Kavanagh's Collaborative Forest Ecology Research Featured on PBS

Thursday, May 5 2011


Collaborative research by Katy Kavanagh, forest ecology and biogeosciences professor, was featured May 2 on PBS’s program “Nature” in an episode entitled, “Salmon: Running the Gauntlet.” The televised feature investigated the parallel stories of collapsing Pacific salmon populations and how biologists and engineers have become instruments in elaborate experiments to replicate every stage of the fish’s life cycle. The research is featured about 40 minutes into the episode, which can be viewed at www.pbs.org/wnet/nature/episodes/salmon-running-the-gauntlet/video-full-episode/6620/.

PBS used footage of her research team’s carcass deployment in 2009. That event is part of a project investigating the degree to which salmon carcasses provide nutrient subsidies to aquatic and terrestrial ecosystems in central Idaho as well as effects on resident fish such as trout, aquatic insects, bats, bears and riparian forests.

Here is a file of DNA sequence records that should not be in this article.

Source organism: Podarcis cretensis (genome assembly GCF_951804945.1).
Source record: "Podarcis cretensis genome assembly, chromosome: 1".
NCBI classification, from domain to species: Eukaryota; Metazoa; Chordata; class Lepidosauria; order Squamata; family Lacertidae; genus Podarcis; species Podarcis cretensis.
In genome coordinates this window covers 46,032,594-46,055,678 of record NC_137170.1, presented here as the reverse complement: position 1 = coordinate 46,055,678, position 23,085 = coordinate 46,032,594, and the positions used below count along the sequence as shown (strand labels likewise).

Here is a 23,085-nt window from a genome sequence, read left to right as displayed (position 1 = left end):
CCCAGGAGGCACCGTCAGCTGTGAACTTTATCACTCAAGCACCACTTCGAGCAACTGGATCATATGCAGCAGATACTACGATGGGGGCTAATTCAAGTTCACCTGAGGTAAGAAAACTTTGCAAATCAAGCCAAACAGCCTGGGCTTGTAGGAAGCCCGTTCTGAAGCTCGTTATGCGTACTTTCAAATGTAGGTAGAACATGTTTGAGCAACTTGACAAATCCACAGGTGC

“The goal of this project is to test mitigation strategies to replace salmon-derived nutrient subsidies in regions where salmon have been blocked from their historic habitat,” says Kavanagh. “Mitigation includes salmon carcasses from hatchery fish, salmon analog pellets and inorganic fertilizer. We are deploying our nutrient treatments along tributaries of the North Fork of the Boise River.”

Collaborators include researchers from the Idaho Department of Fish and Game; Idaho State University; Michigan Tech University; Washington State University; the Alaska Cooperative Fish and Wildlife Research Unit; and Tadd Wheeler and Andrea Noble Stuen, University of Idaho College of Natural Resources graduate students.